Ann Vandermeer, Author Branding, author marketing, Ethics & Journalism, Fantasy, fantasy fiction, Novel Writing, publishing, Roberta Trahan, SAve the Pearls, Social Responsibility, Victoria Foyt, Weird Tales, Writing, writing advice
It’s in my programming to keep my eye on trending topics, as both a longtime marketing professional, and as an author in the new publishing era. Once or twice a week I try to catch up with all my newsfeeds and you know, stay informed. Often I learn interesting things or am pleasantly entertained, sometimes I am moved or inspired, occasionally I am shocked, and once in a while I am horrified.
I never ever fan a firestorm – after all, they tend to rage on quite furiously all on their own. And, frankly, as a former publicist I know all too well how quickly one can regret speaking out in a moment of passion, or stepping in line with an angry mob. Even when the outrage is justified, it’s generally just a bad idea to enter the fray. It’s unprofessional and can do your career more harm than good.
However, a recent dust-up in the Sci-Fi/Fantasy corner of the publishing universe caught my attention this week. One rubber-neck to glance at the cause of the crash and I haven’t been able to tear myself away since. The carnage is just too mind-searingly mesmerizing. And all because of a lack of maturity, sense of basic social responsibility, and professional judgment.
In this case one giant step in a pile of shee-it was followed by another even more enormous stomp, and the stink may never go away. I shake my head in utter dismay, because the absolute idiocy of this situation has reached gargantuan proportions, and it just makes me so sad – as an author, as a career publishing professional, as a citizen of the world.
This particular firestorm centers on SAVE THE PEARLS, a novel by Victoria Foyt – a semi-celebrity-turned-author who frankly, ought to have known better. If you aren’t already aware of the controversy surrounding this book, I suggest you go Google it and spend some time getting up to speed on one of the most emotionally charged discussions of the year. I refuse to link to anything related to this book (other than the message from the publisher of Weird Tales below) as my own personal statement. I sincerely hope that you will not choose to further line the author’s pockets by purchasing the book.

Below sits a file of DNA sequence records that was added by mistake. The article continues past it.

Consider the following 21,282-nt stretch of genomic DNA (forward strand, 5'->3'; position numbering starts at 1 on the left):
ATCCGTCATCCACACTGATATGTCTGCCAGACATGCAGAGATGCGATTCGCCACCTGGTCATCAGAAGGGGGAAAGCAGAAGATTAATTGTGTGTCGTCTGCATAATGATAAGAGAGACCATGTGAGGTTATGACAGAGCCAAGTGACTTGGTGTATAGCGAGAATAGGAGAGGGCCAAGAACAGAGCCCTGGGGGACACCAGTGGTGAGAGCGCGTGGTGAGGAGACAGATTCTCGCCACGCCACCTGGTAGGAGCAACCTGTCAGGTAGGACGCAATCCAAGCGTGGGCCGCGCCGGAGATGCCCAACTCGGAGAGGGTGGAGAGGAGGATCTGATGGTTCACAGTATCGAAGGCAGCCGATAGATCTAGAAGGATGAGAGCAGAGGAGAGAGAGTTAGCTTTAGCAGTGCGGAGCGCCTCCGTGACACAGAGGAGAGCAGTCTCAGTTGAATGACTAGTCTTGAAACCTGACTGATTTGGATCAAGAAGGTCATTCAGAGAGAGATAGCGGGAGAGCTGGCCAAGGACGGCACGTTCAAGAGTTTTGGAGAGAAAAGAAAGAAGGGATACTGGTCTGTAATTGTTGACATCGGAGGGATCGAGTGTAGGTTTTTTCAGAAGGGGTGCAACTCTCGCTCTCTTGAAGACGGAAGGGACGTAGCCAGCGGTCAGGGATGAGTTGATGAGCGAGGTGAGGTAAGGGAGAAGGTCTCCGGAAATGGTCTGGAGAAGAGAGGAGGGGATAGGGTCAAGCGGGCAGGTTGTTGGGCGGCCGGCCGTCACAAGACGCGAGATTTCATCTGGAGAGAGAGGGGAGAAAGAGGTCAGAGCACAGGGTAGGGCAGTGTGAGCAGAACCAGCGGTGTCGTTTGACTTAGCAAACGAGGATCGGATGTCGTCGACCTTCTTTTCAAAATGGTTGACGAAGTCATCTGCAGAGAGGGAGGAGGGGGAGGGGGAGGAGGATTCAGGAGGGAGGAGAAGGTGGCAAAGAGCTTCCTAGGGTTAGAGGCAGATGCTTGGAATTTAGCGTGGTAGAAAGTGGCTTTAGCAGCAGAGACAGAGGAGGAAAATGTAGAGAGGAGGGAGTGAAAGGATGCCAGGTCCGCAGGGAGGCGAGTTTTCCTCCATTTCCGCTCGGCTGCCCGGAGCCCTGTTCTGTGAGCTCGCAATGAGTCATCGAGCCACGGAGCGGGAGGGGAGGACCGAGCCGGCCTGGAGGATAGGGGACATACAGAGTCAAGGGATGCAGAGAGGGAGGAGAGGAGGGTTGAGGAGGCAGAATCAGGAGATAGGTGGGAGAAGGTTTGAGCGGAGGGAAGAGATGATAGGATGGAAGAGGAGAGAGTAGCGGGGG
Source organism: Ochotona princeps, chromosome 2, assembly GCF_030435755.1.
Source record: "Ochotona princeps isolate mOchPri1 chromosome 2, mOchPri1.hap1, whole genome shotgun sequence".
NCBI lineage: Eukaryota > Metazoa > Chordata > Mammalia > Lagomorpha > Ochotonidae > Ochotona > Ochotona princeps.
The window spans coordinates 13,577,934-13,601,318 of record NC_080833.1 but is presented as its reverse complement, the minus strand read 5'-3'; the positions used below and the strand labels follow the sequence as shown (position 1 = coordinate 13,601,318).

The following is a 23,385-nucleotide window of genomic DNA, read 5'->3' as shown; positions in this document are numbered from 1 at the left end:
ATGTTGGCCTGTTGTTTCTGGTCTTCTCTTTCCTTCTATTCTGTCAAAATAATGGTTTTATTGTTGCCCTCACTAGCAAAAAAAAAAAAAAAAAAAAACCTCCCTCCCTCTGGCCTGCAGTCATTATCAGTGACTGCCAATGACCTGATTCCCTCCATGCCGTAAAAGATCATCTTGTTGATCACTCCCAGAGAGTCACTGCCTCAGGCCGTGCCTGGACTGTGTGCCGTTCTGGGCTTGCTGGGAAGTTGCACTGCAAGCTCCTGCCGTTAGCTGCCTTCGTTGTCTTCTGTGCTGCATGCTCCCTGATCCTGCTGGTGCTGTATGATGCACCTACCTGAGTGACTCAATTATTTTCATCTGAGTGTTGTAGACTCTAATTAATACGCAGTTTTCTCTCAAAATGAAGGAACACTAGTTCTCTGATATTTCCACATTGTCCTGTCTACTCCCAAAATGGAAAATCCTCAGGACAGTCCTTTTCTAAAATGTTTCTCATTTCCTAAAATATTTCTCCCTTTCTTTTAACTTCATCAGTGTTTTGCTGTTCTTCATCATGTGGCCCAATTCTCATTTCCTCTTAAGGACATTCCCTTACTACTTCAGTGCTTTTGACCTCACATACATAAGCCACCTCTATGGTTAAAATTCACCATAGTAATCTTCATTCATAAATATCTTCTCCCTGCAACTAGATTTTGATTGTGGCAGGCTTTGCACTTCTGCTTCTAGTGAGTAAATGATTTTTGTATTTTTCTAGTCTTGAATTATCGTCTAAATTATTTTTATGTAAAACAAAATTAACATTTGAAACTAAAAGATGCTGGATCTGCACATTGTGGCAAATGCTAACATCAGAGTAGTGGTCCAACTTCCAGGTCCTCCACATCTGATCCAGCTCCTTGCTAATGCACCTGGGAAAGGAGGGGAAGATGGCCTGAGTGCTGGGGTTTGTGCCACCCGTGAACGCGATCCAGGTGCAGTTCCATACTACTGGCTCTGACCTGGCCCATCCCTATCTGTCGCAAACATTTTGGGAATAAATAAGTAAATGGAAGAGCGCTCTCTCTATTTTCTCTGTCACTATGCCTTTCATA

I suggest this not because of any critical assessment of her work, but rather as an expression of my constitutionally supported right to declare my disgust. That this book came into existence is yet another indicator of our fractured culture and pokes at an already seriously wounded society, all in the name of challenging racial stereotypes. And before you ask, yes, I read the book – or at least as much of it as I could stomach. Sigh.
Ms. Foyt has made public statements in justification of her work and her intent – which, in my opinion, have only further illustrated her naiveté (at best) or her complete lack of understanding of anything outside of her own perceptions. I will make this one personal statement because I feel honor bound to do so – as a white woman married to a man of color with children of mixed racial heritage, I am deeply offended by what Ms. Foyt espouses to be her personal manifesto against racism.
However, as a classically trained journalist and writer who has spent decades honoring the professional ethics and standards of the trade, and a passionate defender of Freedom of the Press and Freedom of Speech — sacred tenets which are all too often invoked in defense of irresponsible behavior — I support her right to publish it. I also fully support the independent publishers who frequently make way for voices who might otherwise not be heard. Everyone deserves the opportunity to speak their mind. I just don’t have to listen.
And so we come to the huge fiery pile-up on the Internet that has had me gawking at bloody wreckage all week. Sadly, one of the victims may not survive. Ms. Foyt will recover, I suspect, though I hope she will look twice before she enters traffic again. However, the long-standing and iconic Sci-Fi/Fantasy publication who took an ill-advised editorial stand in her defense this week will be on life-support for weeks, if not months. They may even have to pull the plug.
I still cannot wrap my mind around it – the scope of the hubris which led to this decision is so incredibly enormous its limits have yet to be found. Under new ownership and management, this once venerable magazine has lost its way – not only in terms of understanding its audience (and the world we currently live in), but also with regard to the most basic standards of the publishing industry. Shame on you, Weird Tales. I won’t regurgitate the whole debacle here, but suffice it to say that the Editor/Owner of the publication threw the magazine’s considerable weight behind Ms. Foyt’s book without properly vetting the material. The publisher has since retracted the original endorsement but the damage runs deep. You can read the Publisher’s Message and the subsequent fall out here: Weird Tales.
My point is this – as writers (and publishers), it is our job to raise awareness, challenge the status quo, instigate debate, explore new ideas, and speak for those who have been shouted down. It is our right, and profound privilege, to raise our voices freely. It is also our unmitigated obligation to do so with a sense of moral and social responsibility and consideration for the impact and potential consequences of our actions. Something Ms. Foyt and the Publisher & Editor of Weird Tales failed to comprehend.
And that is all I have to say about that.